We have seen how video gaming has gone from being a niche market, where only the early adopters who invested in a home computer would be able to play the few games that were available, to the 80s, when Nintendo’s Entertainment System (NES) exploded on the market and enthralled children everywhere, paving the way for companies like Sega, Sony, and Microsoft.
Let’s fast forward to 2021. Video gaming is no longer seen only as a kids’ activity, but a multi-billion dollar industry. Kids as young as 1 y/o start playing games on their parents’ tablets or phones before they can walk. The senior population is a fast-growing market, where, in the US alone, the 50+ segment spent a staggering $3.5 billion during 2019. I would also bet that 95% of the people reading this article have at least 1 game on their phone that they play from time to time.
Due to video gaming becoming hugely popular among such a wide variety of target groups, companies have started to take an interest in the gaming world and its potential as a marketing platform for their brand and their products. And just like with other common channels for digital marketing, there are growing opportunities for both organic and paid marketing activities within the world of video games.
The least intrusive way to reach your target audience inside their favourite video games is through organic content – the content that your audience seeks out for themselves. This can be achieved in a couple of ways. We will look into two different video game franchises: Nintendo’s Animal Crossing and EA’s The Sims.
Let’s start with “Animal Crossing - New Horizons”. The latest installment, which was released for Nintendo Switch last year, has sold a staggering 31.18 million units (as of December 31, 2020). That’s about 38% of the total Nintendo Switch user base! The aim of New Horizons is to turn a deserted island into a colourful paradise by buying and trading objects with anthropomorphic animals. Due to its popularity (which equals reach), brands have started using the game as a marketing platform. It has even gone so far that Nintendo issued a marketing guideline document for the game to ensure that the marketing follows Nintendo’s codes of conduct. Fashion brands Marc Jacobs and Valentino launched official versions of their lines in the game. Gucci took it a step further by creating an island where a digital avatar of Jared Leto guides you through a tour of the island. Netflix designed rooms and outfits based on their movie Enola Holmes, and the KFC branch in the Philippines has created an entire island based on the fast-food brand. It shared images of the personalised island, along with previews of a makeshift store where customers can virtually dine-in, and even look at the garden where the Colonel grows the “11 herbs and spices” used to season KFC’s signature fried chicken.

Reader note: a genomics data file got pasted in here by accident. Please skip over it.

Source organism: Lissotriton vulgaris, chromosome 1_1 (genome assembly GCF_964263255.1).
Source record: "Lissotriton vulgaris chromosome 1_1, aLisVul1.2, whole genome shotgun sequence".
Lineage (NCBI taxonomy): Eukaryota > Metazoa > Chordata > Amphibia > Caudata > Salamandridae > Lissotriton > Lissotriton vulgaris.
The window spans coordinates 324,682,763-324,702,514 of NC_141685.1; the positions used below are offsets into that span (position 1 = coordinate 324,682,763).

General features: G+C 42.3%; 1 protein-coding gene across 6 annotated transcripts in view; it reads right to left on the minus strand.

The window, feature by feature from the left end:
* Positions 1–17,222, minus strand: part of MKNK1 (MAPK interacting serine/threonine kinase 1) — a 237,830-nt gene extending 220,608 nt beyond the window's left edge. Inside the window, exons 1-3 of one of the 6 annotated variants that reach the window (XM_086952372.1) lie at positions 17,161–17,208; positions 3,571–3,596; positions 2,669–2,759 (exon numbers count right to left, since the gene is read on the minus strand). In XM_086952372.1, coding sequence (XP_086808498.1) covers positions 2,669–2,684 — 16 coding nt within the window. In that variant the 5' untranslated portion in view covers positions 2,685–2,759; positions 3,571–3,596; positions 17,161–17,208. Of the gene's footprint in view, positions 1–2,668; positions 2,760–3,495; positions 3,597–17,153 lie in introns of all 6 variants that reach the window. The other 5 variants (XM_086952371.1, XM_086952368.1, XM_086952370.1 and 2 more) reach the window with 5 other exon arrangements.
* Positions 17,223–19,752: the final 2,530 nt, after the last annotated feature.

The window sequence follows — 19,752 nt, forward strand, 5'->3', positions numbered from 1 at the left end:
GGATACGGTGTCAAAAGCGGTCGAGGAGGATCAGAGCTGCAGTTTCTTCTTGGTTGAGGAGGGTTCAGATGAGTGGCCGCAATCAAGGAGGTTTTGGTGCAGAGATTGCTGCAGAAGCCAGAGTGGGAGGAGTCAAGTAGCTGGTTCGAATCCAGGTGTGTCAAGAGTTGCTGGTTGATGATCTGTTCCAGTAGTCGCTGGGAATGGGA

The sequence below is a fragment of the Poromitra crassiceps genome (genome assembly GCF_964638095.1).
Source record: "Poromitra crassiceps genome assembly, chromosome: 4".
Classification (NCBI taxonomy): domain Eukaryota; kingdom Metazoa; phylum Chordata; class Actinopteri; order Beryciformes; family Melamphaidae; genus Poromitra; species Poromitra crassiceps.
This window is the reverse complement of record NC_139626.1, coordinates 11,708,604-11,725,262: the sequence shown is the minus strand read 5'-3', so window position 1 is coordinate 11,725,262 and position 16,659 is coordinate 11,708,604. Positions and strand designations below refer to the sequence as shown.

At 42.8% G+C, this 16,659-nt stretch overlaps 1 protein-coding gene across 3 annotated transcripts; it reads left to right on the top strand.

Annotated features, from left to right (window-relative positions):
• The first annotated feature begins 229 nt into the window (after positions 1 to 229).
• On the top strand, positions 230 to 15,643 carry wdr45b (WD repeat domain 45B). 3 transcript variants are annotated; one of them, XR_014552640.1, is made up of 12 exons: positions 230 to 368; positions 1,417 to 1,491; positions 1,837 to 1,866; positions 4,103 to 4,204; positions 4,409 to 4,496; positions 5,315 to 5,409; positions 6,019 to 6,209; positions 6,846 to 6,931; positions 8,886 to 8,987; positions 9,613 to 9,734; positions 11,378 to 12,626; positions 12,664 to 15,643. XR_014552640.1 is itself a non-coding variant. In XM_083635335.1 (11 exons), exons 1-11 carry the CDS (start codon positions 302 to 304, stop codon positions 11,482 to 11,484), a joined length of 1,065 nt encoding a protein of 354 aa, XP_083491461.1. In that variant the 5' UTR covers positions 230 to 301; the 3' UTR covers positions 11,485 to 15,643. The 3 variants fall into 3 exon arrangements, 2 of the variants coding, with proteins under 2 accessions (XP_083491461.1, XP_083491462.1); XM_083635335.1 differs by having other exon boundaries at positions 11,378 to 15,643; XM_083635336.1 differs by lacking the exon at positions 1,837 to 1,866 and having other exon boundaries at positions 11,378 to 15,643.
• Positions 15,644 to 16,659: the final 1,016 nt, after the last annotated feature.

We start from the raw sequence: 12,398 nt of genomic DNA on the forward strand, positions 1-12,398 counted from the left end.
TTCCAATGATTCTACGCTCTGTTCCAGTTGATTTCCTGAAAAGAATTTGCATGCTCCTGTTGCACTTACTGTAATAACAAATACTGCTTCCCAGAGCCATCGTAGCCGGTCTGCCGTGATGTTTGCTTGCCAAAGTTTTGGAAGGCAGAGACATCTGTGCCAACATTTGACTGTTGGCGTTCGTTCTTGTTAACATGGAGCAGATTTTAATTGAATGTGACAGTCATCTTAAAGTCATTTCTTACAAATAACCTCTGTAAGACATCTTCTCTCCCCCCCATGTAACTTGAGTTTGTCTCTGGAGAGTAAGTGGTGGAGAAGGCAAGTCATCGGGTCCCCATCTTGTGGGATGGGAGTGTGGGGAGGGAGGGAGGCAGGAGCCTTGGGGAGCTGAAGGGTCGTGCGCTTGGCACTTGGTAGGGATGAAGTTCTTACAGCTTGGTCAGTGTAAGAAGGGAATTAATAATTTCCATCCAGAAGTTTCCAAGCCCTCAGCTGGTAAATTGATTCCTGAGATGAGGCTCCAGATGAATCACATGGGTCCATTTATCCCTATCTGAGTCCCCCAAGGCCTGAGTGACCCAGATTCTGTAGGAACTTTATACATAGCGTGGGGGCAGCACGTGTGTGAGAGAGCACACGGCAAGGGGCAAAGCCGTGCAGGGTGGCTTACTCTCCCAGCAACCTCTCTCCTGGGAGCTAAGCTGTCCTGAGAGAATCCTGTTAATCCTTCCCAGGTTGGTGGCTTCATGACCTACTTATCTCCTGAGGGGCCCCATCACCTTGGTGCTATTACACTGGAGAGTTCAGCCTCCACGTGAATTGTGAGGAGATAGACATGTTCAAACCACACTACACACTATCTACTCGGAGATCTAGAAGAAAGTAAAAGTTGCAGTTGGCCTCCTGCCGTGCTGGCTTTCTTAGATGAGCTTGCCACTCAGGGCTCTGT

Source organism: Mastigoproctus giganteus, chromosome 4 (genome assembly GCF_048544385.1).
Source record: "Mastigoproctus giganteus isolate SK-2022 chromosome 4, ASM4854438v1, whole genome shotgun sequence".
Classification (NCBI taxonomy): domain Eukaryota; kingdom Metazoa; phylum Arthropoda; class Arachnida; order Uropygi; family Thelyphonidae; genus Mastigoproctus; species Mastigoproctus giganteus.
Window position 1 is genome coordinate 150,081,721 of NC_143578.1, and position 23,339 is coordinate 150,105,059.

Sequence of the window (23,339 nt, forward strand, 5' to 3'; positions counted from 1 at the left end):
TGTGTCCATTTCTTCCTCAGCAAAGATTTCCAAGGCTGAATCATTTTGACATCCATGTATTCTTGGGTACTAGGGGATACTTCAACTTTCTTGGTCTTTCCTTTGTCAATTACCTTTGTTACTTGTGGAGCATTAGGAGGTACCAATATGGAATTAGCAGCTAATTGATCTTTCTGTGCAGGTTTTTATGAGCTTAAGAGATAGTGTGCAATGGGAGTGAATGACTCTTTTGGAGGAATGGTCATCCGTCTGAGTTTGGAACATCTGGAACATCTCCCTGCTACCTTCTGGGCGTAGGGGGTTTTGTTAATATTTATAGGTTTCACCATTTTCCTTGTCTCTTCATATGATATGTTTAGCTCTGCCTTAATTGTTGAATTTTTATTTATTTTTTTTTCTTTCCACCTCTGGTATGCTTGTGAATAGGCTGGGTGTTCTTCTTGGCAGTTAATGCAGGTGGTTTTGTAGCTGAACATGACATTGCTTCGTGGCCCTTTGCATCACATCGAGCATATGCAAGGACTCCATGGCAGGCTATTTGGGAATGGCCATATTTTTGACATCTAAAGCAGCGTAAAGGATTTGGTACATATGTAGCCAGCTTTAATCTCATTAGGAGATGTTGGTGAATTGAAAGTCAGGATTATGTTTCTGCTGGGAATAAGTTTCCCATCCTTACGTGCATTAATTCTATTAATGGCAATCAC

The Sims has taken a similar approach. Moschino's creative director Jeremy Scott has created a ready-to-wear line that features signature Moschino motifs such as the teddy bear and retro chains - all warped through a Microsoft lens. Even the gamers themselves will finally be able to upgrade their pixelated wardrobe in one fell swoop, thanks to the Freezer Bunny hoodie.
While organic marketing in video games has been welcomed with mostly open arms as a creative expression, the same can not be said for the paid options. This engagement has gotten a lot of pushback since, just as in most paid digital advertising, the player is exposed to ads they have not accepted when buying the game (oftentimes for a high price… yes, video games are expensive). Anzu is a company that introduces native, creative, and dynamically updated advertising to video games and e-sports. This means that if you are playing an online game in FIFA 2020, you will see dynamic advertisements pinpointed towards you and your preferences, instead of the generic advertisement billboards that usually sit around the pitch.
So, should your brand use video games as a marketing channel in your holistic digital marketing strategy?
The two types of marketing bring something different to the table. While the more organic approach can give a more friendly living-the-brand feeling and brand recognition, it might not generate sales as well as the in-your-face bought advertisement. So the question is; would this work for your brand? Absolutely, if you have a product or brand that encompasses this huge target group (which is most of us at this point. Thank you, Covid-19). But our recommendation is to start out organically and play around with what’s possible with in-game tools before heading into the world of paid placements. With the backlash that comes from unwanted ads in a game that many gamers have paid full price for, it’s a risky place to be in with possible damage to your brand. So be creative, explore the tools in-game, and as always when it comes to video games – have fun!